In a particular embodiment of a system of the kind described in the preamble, it is proposed to activate the encoder selectively, under the control of subpicturewise received television picture information, to operate in one of a fifth number of transformation modes, a unique set of numbers of coefficient bits being added to the relevant elements of the second series of transformation functions in each transformation mode, a signalling bit group also being applied to the transmission medium in order to indicate the transformation mode thus activated. This is described in the prior unpublished Netherlands Patent Application 8003873 (PHN 9789) which corresponds to the U.S. patent application Ser. No. 278,235 in the name of Applicant which is incorporated herein by way of reference. The earlier system has a normal mode in which information is transported only as a small number of bits, for example, as a 0 bit or a 1 bit. In occasional cases this is not sufficient and for one (or some) blocks a change-over is made to an auxiliary mode. For some transformation functions the number of coefficient bits is then increased at the expense of other transformation functions. It is attractive to include the signalling bit group, together with the first number of coefficient bits, in the error correction code so that the selection of the incident modes is protected.
In a further particular embodiment of a system of the kind described in the preamble it is proposed, for use with colour television picture information which is sampled in the converter with a sample frequency fs which equals twice the colour subcarrier frequency fsc at instants which coincide with the phase positions ±π/4+Mπ, in which M=0, 1, 2, . . . , of the colour information signal u(t) in the line signal, that the transformation functions are Hadamard functions. This is described in the prior unpublished Netherlands Patent Application 8004521 (PHN 9804) and the corresponding U.S. patent application Ser. No. 288,231 in the name of Applicant which is incorporated herein by way of reference. According to the earlier system, the colour difference signal is embodied in only a very small number of coefficients, for example, in only two coefficients. In that case it is attractive to include the most significant coefficient bit of each of the two transformation functions representing the colour difference information in the error correction code.
Preferably, the third number of coefficient bits consists of the most significant coefficient bits of the transformation function which indicates the mean luminance of the relevant subpicture. It has been found that the protection of these most significant bits offers a good subjective result. The number of bit errors to be corrected preferably equals the number of bits forming the third number of coefficient bits.
The invention also relates to a picture converting device for use in a system of the described kind in which the encoder forms a non-systematic code. It has been found that, contrary to many other cases, the non-systematic code then offers an attractive compromise between means and results. Preferably, the number of data bits protected by the error correction code amounts to six and said second number preferably also amounts to six. This results in a simple implementation with usually adequate correction possibilities.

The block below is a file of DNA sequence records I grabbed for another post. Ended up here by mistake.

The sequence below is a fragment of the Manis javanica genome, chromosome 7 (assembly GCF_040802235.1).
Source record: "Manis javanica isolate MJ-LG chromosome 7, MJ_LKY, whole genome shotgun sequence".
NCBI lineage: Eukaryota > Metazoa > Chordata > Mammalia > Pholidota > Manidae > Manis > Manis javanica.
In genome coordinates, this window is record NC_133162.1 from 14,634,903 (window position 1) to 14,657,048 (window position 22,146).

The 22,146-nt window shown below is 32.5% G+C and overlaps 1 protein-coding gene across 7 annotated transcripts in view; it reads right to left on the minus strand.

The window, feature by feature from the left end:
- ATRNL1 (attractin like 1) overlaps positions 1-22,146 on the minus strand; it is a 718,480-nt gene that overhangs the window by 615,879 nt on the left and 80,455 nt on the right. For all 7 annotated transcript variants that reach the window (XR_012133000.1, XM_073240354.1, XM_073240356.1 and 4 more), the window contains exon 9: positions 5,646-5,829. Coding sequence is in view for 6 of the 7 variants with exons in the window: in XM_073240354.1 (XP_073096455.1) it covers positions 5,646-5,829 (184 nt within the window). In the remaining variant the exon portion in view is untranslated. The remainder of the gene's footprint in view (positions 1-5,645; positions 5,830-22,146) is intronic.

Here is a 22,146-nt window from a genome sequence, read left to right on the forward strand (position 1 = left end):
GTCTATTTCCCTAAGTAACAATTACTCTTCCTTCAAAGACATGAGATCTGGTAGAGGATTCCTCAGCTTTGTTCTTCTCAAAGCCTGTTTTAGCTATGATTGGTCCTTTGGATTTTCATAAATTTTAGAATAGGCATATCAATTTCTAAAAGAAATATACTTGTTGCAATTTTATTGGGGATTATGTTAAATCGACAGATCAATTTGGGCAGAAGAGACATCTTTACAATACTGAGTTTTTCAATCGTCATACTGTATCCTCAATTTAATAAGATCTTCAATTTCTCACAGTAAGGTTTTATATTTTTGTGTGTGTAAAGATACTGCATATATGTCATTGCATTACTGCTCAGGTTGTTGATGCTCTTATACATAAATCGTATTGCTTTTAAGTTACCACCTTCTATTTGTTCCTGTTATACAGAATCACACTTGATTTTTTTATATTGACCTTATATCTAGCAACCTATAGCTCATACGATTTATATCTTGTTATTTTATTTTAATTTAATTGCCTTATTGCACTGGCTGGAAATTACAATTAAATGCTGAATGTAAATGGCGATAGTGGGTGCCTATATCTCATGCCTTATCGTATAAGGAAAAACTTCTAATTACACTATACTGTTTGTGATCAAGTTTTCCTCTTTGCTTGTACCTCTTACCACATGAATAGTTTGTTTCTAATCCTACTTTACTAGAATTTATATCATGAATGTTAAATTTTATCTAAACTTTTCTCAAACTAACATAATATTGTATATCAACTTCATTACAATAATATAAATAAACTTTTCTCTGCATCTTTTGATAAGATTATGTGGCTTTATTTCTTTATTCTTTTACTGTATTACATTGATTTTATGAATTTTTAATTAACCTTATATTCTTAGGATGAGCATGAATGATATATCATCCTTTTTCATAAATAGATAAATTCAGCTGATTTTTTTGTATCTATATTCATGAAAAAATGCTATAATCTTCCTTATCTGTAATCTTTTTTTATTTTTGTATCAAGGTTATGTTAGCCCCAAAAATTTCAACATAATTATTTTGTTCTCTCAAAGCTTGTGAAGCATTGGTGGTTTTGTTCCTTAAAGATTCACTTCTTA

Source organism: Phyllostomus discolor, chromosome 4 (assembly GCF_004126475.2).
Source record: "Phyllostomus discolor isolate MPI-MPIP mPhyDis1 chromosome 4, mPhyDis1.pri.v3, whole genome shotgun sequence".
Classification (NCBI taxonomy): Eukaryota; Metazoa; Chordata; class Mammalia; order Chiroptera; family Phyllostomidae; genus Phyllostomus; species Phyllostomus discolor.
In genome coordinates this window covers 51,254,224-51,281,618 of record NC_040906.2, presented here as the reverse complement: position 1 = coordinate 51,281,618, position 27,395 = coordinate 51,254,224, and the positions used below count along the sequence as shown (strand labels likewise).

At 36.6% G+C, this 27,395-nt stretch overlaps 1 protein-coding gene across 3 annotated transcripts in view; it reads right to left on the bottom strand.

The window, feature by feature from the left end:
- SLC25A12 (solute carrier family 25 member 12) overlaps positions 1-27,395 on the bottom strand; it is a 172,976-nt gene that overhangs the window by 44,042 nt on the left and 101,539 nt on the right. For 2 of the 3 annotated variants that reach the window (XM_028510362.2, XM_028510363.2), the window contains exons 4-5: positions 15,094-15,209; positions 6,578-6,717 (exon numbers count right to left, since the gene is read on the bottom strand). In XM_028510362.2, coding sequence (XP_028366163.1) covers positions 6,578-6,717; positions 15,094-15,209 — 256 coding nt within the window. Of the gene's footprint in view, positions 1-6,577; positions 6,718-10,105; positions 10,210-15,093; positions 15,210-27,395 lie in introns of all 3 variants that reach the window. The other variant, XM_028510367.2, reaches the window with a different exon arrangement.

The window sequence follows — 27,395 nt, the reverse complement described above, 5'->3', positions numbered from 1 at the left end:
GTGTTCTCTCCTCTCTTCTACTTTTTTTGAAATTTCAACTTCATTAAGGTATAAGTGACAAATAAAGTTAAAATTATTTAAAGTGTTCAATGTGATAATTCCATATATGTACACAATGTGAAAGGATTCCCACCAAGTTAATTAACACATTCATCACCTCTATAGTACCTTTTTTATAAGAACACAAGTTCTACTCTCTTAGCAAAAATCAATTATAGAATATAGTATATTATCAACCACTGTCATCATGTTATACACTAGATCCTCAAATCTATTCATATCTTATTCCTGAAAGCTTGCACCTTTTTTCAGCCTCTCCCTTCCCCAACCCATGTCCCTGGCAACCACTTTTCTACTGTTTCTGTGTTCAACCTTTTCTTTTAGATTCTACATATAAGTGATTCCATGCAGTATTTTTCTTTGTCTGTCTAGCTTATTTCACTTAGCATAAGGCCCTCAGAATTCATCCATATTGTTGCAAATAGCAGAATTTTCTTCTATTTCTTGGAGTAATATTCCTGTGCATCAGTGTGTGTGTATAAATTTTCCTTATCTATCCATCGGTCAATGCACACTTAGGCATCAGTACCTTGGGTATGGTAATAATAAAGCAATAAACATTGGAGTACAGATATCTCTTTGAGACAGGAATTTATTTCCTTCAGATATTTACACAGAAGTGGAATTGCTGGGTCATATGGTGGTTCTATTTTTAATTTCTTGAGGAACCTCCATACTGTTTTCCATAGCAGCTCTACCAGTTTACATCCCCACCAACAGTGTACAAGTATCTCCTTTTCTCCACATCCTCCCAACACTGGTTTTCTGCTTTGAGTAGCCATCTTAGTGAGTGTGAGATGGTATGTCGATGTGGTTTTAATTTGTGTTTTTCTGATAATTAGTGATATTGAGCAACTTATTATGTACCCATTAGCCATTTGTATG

The invention also relates to a display apparatus for use in a system of the described kind in which the decoder forms a feasible series of data bits on the basis of at least one series of a the fourth number of code bits which has been found to be incorrect but not correctable. Sometimes the correction is then correctly performed but sometimes also incorrectly. However, it has been found that in many cases the third number of coefficient bits can still be correctly recovered.
The invention also relates to a decoder for use in a system or a display apparatus of the described which is constructed as a switching module. It may be a single integrated circuit or, for example, a module consisting of several integrated circuits.
The invention will be described in detail hereinafter with reference to some Figures.
FIG. 1 diagrammatically shows a system in which the invention can be incorporated,
FIG. 2 shows, as background information, some possibilities for the coding of a subpicture by means of Hadamard functions,
FIG. 3 shows more relevant information for a subpicture consisting of 4×4 pixels,
FIG. 4 shows some configurations of subpictures comprising 4×4 pixels,
FIG. 5 shows five possibilities for the numbers of coefficient bits to be added to the relevant elements of the series of transformation functions,
FIG. 6 shows the generator matrix of a specimen code,
FIG. 7 shows the set of code words formed for this code,
FIG. 8 shows an encoder for this code,
FIG. 9 shows the parity check matrix for the specimen code,
FIG. 10 shows a table with the syndrome words which can be formed,
FIG. 11 shows a block diagram of a decoder for the speciment code,
FIG. 12 shows a detail of the decoder,
FIG. 13 shows a table with syndrome words and associated error indication bits,
FIG. 14 shows a detail of the decoder,
FIG. 15 shows a table with feasible (n, k) code, and
FIG. 16 shows the generator matrix of a (12, 4) code.